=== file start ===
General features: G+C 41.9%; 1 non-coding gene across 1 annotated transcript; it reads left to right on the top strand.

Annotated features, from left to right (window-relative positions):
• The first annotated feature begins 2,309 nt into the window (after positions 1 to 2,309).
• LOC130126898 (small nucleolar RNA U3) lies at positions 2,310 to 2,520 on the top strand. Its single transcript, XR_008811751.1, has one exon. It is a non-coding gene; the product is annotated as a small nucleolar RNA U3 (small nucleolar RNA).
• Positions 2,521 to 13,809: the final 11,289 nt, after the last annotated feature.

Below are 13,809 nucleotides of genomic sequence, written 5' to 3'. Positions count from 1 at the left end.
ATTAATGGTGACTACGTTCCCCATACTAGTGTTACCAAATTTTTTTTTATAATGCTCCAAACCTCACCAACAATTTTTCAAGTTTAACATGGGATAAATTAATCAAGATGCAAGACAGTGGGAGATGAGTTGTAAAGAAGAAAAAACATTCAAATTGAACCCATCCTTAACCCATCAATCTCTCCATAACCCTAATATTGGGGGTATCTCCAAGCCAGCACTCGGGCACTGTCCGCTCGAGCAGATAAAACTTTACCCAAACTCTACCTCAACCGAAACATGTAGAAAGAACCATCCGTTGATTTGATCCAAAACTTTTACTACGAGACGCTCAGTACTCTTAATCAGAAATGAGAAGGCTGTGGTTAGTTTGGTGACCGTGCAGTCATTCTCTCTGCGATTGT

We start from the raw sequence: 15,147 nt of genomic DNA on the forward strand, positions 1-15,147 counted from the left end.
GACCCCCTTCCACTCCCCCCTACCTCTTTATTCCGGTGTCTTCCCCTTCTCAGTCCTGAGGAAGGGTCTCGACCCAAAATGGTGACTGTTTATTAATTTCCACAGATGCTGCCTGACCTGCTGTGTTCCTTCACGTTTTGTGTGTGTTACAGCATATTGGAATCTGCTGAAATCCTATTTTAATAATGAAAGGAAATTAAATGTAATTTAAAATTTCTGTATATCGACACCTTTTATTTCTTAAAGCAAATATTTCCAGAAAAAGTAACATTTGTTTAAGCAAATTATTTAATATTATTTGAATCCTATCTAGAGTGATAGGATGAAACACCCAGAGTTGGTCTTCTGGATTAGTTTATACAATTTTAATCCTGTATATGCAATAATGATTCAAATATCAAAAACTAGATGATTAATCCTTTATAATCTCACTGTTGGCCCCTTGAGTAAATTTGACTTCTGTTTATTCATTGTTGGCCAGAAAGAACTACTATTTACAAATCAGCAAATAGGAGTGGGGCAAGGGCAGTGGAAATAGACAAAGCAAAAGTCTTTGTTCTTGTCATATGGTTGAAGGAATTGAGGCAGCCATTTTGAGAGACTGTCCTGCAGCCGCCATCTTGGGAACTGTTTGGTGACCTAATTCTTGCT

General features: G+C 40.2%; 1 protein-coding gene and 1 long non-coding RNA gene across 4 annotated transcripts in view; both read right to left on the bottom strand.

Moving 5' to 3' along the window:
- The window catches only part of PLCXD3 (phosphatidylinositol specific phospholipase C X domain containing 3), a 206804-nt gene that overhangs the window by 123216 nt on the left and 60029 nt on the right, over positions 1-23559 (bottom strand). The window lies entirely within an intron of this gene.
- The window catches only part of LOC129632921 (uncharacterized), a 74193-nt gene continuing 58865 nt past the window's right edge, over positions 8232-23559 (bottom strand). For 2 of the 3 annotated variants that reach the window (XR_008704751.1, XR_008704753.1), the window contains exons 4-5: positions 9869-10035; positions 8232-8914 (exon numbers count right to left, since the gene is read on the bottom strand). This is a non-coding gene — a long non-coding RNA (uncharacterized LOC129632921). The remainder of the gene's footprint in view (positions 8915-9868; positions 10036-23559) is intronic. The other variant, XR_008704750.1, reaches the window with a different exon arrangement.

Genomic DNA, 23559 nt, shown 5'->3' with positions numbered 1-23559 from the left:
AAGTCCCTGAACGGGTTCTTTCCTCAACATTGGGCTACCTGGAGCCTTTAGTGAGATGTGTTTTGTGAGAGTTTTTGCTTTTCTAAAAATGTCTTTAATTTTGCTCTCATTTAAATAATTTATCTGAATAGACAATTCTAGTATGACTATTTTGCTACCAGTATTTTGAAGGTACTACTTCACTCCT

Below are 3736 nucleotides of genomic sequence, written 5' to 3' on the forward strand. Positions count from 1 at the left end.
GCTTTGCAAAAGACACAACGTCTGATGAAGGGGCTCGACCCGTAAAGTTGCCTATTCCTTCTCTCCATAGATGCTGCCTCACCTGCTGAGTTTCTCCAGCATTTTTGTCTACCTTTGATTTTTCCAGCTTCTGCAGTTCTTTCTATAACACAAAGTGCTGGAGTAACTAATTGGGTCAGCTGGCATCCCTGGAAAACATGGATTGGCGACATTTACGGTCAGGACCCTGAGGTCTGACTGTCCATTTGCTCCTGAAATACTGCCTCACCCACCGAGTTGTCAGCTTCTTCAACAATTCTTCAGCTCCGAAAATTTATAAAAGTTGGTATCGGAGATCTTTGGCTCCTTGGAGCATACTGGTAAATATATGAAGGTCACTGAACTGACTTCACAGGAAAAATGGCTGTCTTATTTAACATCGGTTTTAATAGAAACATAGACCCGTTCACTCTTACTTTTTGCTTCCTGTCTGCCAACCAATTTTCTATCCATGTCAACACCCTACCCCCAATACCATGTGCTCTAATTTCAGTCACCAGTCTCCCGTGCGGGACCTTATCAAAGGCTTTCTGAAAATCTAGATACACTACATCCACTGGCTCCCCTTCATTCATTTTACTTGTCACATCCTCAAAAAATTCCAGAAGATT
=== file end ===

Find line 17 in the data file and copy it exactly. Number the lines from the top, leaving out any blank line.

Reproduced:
GCTTTGCAAAAGACACAACGTCTGATGAAGGGGCTCGACCCGTAAAGTTGCCTATTCCTTCTCTCCATAGATGCTGCCTCACCTGCTGAGTTTCTCCAGCATTTTTGTCTACCTTTGATTTTTCCAGCTTCTGCAGTTCTTTCTATAACACAAAGTGCTGGAGTAACTAATTGGGTCAGCTGGCATCCCTGGAAAACATGGATTGGCGACATTTACGGTCAGGACCCTGAGGTCTGACTGTCCATTTGCTCCTGAAATACTGCCTCACCCACCGAGTTGTCAGCTTCTTCAACAATTCTTCAGCTCCGAAAATTTATAAAAGTTGGTATCGGAGATCTTTGGCTCCTTGGAGCATACTGGTAAATATATGAAGGTCACTGAACTGACTTCACAGGAAAAATGGCTGTCTTATTTAACATCGGTTTTAATAGAAACATAGACCCGTTCACTCTTACTTTTTGCTTCCTGTCTGCCAACCAATTTTCTATCCATGTCAACACCCTACCCCCAATACCATGTGCTCTAATTTCAGTCACCAGTCTCCCGTGCGGGACCTTATCAAAGGCTTTCTGAAAATCTAGATACACTACATCCACTGGCTCCCCTTCATTCATTTTACTTGTCACATCCTCAAAAAATTCCAGAAGATT